A Women’s Movie About Men?

By now, you’ve all heard about or seen the movie “The King’s Speech.”  It’s the mostly true story of the English King George VI, who was next in line for the throne when his brother, Edward VIII, abdicated to marry the twice-divorced Wallis Simpson.

(That couple, of course, went on to become the Duke and Duchess of Windsor, one of the more disgusting and indolent pairs in history, if I do say so myself — and did in this particular
broadside of a post.)

But, anyway, that’s once again beside the point, since the point is how much I loved “The King’s Speech.”  In the movie, George VI (Colin Firth!) struggles with his stammer.  Before he became king, his stammer was a personal blight.  Ascending to the throne on the eve of the Second World War, though, he faces being unable to communicate with his country and the world at a pivotal time in history when radio has become a vital means for leadership.

Enter Lionel Logue, an unorthodox Australian speech therapist who’s wonderfully played by Geoffrey Rush.  Logue and the new king enter into an awkward, halting, sometimes almost excruciatingly painful road to friendship and mastery over the stammer.  I loved it, I loved it, I loved it — even if I did spend part of my time dithering about which of the two — Rush or Firth — was the more incredible and touching actor.

At the end of the movie, I almost had to be surgically extracted from my seat, where I would have been happy to stay for an encore.  “I loved that movie,” I said to my husband, as we walked up the aisle.  “Just loved it.  It was wonderful.”

“Yeah,” he said mildly.  “I liked it, too.”

I didn’t really pay much attention to his pallid replies, since I was bubbling over with enthusiasm about how the movie had everything:  good writing, great acting, emotion, enormous historical stakes just offstage.  (God, how I love World War II, with its outsize heroes and villains, its simpler demarcations of good and evil, its safely decided outcome.  On days when today’s world is simply too convoluted and agonizing and precarious, I am tempted to lock myself into a small room and watch “Casablanca” and “The King’s Speech” over and over.  Is there a problem with this?)

After a while, though, I began to notice I was doing most of the talking and fervent enthusing, while my husband was quieter.  But things like that happen, you know.  Sometimes, one spouse has more to say.

I didn’t think about it more till I went on my weekly walk with my friend, Betsy.  Halfway around the lake, we began talking about how much we loved “The King’s Speech” — World War II!  The evil Duke and Duchess of Windsor!  the poignance!  the lovely friendship! Pretty soon, we were screaming at each other with enthusiasm.

In fact, the more women I talked to about the movie, the more I realized they were like me: We had all loved it.  More than anything, I think, it was the film’s lovely depiction of male friendship that had stirred us so much.  How often do you see a movie showing a men’s friendship that’s emotional and moving and doesn’t involve pathetic, sexist jokes and hangovers and belching?  Almost never, that’s when.

I asked my friend Jane Boursaw, whose popular entertainment blog, Reel Life With Jane, is a great source for all things pop culture.  Jane said she thought “The King’s Speech” appealed to women “not only because it’s a great production with fine actors, but it also shows a man’s vulnerability, which we don’t often get to see in a world where tough-guy action flicks rule the big screen.”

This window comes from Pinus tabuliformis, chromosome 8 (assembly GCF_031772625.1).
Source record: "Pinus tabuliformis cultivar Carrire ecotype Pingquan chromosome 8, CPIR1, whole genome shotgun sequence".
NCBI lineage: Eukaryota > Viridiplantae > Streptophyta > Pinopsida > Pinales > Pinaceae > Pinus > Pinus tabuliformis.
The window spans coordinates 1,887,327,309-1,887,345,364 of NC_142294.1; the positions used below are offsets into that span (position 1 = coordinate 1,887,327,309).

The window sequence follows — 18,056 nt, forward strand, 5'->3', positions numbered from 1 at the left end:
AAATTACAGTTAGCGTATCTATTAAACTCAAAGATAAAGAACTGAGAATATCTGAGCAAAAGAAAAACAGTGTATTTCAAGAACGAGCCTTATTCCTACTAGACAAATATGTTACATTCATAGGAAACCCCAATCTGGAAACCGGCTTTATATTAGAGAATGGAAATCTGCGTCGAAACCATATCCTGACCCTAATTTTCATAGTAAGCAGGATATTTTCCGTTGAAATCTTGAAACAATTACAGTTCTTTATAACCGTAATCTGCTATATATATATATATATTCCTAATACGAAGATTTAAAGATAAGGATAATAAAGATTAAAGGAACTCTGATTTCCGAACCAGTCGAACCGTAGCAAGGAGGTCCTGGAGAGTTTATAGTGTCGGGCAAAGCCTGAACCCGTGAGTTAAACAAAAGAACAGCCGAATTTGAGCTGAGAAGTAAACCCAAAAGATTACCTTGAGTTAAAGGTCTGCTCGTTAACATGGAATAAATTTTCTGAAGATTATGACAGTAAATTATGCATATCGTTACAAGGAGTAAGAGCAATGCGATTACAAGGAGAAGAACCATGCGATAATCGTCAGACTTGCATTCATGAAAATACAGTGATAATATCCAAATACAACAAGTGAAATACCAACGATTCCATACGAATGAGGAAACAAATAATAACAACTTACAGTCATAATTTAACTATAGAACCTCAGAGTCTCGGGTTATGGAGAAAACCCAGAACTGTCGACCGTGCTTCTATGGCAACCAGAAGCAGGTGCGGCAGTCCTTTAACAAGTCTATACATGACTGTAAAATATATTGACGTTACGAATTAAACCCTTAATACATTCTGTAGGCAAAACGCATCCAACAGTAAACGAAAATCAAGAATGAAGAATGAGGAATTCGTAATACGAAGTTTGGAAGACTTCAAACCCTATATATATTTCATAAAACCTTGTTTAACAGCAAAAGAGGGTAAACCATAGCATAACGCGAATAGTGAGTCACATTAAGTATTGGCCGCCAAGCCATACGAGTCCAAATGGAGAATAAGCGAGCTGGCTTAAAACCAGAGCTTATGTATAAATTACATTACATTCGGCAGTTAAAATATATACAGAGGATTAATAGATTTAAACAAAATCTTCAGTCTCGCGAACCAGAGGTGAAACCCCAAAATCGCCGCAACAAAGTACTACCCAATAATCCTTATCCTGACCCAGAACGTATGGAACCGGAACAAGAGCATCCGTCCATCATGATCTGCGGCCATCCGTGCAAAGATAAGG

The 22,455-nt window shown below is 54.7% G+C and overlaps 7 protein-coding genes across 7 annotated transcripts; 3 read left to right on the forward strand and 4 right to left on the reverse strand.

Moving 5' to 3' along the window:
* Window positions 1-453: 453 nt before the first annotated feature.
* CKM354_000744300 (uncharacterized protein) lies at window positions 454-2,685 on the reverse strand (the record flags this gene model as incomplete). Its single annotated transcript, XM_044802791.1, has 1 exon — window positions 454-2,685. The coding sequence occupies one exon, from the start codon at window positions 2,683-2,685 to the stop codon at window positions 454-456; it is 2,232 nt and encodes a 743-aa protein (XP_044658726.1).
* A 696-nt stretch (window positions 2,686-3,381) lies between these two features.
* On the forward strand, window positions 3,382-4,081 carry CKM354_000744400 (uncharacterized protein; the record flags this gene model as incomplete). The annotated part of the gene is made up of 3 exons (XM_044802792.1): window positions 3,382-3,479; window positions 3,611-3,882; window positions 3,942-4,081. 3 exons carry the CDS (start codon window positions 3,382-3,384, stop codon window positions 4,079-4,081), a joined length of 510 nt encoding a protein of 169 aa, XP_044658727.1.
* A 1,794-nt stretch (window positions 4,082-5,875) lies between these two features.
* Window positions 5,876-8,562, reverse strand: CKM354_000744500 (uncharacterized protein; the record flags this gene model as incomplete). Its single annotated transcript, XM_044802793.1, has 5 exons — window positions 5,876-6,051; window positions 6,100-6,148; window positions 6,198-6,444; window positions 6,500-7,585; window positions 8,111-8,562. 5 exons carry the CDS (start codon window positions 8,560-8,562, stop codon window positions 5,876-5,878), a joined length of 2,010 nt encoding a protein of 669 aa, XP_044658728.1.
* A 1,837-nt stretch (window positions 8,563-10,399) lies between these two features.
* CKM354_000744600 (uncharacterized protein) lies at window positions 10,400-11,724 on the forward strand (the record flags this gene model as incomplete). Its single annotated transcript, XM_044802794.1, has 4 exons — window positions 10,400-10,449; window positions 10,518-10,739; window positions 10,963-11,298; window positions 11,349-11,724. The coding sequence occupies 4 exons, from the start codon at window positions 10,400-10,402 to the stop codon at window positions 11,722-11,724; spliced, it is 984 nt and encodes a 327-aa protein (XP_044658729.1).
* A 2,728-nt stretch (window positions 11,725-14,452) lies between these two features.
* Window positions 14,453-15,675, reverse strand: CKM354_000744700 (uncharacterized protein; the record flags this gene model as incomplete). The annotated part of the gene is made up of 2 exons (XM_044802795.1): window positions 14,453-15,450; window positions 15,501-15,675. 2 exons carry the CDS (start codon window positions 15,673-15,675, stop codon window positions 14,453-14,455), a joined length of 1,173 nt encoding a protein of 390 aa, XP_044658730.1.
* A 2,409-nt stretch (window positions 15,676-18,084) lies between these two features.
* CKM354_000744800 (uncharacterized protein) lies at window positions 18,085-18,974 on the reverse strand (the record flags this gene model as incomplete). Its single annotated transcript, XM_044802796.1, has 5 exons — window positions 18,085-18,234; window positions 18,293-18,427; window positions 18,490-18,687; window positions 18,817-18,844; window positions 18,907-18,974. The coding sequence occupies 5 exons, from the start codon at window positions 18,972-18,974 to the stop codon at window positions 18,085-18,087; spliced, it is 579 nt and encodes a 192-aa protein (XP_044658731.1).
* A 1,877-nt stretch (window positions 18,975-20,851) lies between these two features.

Then, Jane started getting carried away, talking about how “The King’s Speech” might win an Oscar for Best Picture, thereby starting a new trend for deep, emotional, meaningful movies about men.  But then she reminded herself that there were no fewer than 27 comic book movies coming out in the U.S. this year and maybe, on the whole, she should stop kidding herself and move to France, instead.

I think I need to talk to Jane about that.  I’m hopeful she’s right, that “The King’s Speech” will sweep the Oscars and a new film era will be upon us.

In the meantime, I’ll remind her, look what happened to the Duke and Duchess of Windsor after they moved to France: Nothing good, rien du tout.

(Copyright 2011 by Ruth Pennebaker)

See a related post about my continuing problem of being a little too obsessed with a movie

20 comments… add one
  • I haven’t seen it yet. It has only just hit the theatres Down Under, but now I really must. I’ll put it on my To Do list.

  • Thanks for the link love, Ruth. I’ll bring this up with my podcast buddies tomorrow and see what they have to say about ‘The King’s Speech’ (they’re both guys, by the way, and comic-book movie fans).

    I’m like you and had to be extracted from my seat after the end credits rolled. In fact, I’ll probably see ‘The King’s Speech’ again before the Oscars on Feb. 27.

    It’s interesting… I didn’t think much about whether males or females liked the movie more, but after you mentioned it, I realized that yes, here in northern Michigan, I’ve heard more good reviews from women. The guys go because it’s supposed to be a good movie and because their spouses want them to go. They like the movie, but don’t rave about it.

    I do wonder if it has something to do with the fact that guys don’t like seeing other guys being vulnerable on screen. Or maybe it’s the fact that if it wasn’t for George’s wife, he never would have overcome his speech impediment. At least, that’s how they portrayed it in the film. Who knows how it went down in real life?